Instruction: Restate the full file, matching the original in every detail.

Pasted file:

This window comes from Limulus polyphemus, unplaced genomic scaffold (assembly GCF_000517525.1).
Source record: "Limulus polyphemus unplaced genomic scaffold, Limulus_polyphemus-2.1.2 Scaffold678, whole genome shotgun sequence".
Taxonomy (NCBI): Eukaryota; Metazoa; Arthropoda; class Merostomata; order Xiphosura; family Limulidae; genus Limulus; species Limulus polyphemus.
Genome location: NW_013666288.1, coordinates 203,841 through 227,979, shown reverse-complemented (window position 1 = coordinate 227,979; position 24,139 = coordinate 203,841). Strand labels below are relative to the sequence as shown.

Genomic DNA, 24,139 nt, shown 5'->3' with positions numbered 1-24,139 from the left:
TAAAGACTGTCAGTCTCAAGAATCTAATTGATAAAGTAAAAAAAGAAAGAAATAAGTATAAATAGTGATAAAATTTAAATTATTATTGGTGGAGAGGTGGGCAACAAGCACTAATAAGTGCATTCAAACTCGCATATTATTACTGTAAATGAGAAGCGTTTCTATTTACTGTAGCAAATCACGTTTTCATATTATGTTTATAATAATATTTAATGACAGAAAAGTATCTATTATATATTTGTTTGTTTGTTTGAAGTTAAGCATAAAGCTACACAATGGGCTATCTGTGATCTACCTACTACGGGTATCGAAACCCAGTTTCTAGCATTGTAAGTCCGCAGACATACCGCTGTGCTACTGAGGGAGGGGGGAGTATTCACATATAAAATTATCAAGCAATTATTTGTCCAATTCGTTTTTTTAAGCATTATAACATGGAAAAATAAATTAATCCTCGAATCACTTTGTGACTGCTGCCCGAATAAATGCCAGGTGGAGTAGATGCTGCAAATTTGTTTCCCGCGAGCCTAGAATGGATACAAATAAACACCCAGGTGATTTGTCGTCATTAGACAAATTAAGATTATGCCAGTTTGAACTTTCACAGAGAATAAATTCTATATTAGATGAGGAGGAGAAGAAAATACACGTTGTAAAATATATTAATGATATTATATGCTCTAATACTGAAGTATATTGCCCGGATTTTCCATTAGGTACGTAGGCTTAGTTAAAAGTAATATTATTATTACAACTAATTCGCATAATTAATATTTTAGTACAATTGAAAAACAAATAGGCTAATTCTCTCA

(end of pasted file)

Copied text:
This window comes from Limulus polyphemus, unplaced genomic scaffold (assembly GCF_000517525.1).
Source record: "Limulus polyphemus unplaced genomic scaffold, Limulus_polyphemus-2.1.2 Scaffold678, whole genome shotgun sequence".
Taxonomy (NCBI): Eukaryota; Metazoa; Arthropoda; class Merostomata; order Xiphosura; family Limulidae; genus Limulus; species Limulus polyphemus.
Genome location: NW_013666288.1, coordinates 203,841 through 227,979, shown reverse-complemented (window position 1 = coordinate 227,979; position 24,139 = coordinate 203,841). Strand labels below are relative to the sequence as shown.

Genomic DNA, 24,139 nt, shown 5'->3' with positions numbered 1-24,139 from the left:
TAAAGACTGTCAGTCTCAAGAATCTAATTGATAAAGTAAAAAAAGAAAGAAATAAGTATAAATAGTGATAAAATTTAAATTATTATTGGTGGAGAGGTGGGCAACAAGCACTAATAAGTGCATTCAAACTCGCATATTATTACTGTAAATGAGAAGCGTTTCTATTTACTGTAGCAAATCACGTTTTCATATTATGTTTATAATAATATTTAATGACAGAAAAGTATCTATTATATATTTGTTTGTTTGTTTGAAGTTAAGCATAAAGCTACACAATGGGCTATCTGTGATCTACCTACTACGGGTATCGAAACCCAGTTTCTAGCATTGTAAGTCCGCAGACATACCGCTGTGCTACTGAGGGAGGGGGGAGTATTCACATATAAAATTATCAAGCAATTATTTGTCCAATTCGTTTTTTTAAGCATTATAACATGGAAAAATAAATTAATCCTCGAATCACTTTGTGACTGCTGCCCGAATAAATGCCAGGTGGAGTAGATGCTGCAAATTTGTTTCCCGCGAGCCTAGAATGGATACAAATAAACACCCAGGTGATTTGTCGTCATTAGACAAATTAAGATTATGCCAGTTTGAACTTTCACAGAGAATAAATTCTATATTAGATGAGGAGGAGAAGAAAATACACGTTGTAAAATATATTAATGATATTATATGCTCTAATACTGAAGTATATTGCCCGGATTTTCCATTAGGTACGTAGGCTTAGTTAAAAGTAATATTATTATTACAACTAATTCGCATAATTAATATTTTAGTACAATTGAAAAACAAATAGGCTAATTCTCTCA